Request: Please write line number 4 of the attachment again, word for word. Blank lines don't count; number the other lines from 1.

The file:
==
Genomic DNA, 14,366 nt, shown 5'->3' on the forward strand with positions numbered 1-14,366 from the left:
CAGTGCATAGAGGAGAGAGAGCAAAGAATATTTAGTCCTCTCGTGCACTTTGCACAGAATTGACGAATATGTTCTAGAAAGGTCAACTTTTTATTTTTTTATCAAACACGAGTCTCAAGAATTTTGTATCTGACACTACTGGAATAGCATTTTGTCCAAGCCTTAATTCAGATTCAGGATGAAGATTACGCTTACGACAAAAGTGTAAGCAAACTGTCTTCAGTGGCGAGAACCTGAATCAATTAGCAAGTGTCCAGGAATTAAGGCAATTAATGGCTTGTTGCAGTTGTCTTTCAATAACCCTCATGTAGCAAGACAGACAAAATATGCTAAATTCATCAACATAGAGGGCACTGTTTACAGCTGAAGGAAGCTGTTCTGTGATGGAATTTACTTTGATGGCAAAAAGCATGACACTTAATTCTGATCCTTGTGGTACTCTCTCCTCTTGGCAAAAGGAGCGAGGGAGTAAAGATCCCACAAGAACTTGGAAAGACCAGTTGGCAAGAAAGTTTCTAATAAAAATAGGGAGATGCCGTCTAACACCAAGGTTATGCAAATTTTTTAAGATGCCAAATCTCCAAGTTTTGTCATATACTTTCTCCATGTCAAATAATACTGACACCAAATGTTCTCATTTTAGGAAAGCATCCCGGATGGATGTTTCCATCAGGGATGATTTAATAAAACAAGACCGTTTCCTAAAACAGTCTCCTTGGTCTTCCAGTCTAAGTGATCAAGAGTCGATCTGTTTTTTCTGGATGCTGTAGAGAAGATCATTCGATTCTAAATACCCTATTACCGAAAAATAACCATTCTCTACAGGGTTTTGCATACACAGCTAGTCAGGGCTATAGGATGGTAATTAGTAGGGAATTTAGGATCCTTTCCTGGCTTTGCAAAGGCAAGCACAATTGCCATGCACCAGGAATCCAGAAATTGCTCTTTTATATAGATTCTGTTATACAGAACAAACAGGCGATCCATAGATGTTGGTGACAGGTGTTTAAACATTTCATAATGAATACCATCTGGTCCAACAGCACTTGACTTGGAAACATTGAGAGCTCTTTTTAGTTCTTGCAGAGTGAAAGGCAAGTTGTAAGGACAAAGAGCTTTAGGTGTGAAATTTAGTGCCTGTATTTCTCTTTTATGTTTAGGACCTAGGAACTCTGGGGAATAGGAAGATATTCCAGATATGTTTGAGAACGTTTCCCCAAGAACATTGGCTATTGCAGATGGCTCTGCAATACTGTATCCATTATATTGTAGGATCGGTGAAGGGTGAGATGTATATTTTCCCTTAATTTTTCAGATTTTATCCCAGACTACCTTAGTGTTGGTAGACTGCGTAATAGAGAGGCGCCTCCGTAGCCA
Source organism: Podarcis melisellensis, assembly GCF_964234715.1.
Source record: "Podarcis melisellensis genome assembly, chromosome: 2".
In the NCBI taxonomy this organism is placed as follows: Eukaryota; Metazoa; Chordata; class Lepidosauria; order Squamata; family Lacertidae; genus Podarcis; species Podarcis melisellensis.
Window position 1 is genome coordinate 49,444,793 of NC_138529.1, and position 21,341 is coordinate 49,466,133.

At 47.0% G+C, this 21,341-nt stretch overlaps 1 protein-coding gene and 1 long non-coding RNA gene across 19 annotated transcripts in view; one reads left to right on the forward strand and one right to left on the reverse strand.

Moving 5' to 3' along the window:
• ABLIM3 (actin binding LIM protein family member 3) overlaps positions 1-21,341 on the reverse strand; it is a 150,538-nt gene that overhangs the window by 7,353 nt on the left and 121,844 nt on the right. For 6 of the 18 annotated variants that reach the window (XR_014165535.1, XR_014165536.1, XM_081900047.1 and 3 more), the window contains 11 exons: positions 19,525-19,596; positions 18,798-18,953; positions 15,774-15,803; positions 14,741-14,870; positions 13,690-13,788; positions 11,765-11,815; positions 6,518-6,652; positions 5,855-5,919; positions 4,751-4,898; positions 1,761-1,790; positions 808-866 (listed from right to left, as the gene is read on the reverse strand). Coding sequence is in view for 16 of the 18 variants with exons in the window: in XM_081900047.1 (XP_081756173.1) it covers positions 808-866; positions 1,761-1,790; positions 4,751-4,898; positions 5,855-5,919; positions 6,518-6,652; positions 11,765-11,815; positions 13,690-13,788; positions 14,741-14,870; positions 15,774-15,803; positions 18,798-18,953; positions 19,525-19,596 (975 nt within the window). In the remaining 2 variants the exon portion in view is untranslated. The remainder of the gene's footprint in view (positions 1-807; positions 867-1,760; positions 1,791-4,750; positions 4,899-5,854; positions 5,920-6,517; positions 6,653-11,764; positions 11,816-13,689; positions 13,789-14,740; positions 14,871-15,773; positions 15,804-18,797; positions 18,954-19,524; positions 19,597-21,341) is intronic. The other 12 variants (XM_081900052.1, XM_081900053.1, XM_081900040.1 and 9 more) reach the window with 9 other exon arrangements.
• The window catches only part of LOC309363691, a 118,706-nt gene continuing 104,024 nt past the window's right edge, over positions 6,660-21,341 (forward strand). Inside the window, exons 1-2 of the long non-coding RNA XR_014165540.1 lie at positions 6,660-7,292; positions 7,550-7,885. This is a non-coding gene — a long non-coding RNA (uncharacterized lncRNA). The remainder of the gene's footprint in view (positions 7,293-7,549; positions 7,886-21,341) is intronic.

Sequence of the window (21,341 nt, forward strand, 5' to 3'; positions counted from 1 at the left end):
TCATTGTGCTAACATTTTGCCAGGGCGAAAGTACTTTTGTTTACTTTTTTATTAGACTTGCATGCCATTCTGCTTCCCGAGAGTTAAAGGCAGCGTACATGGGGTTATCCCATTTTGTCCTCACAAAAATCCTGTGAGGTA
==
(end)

Source record: "Podarcis melisellensis genome assembly, chromosome: 2".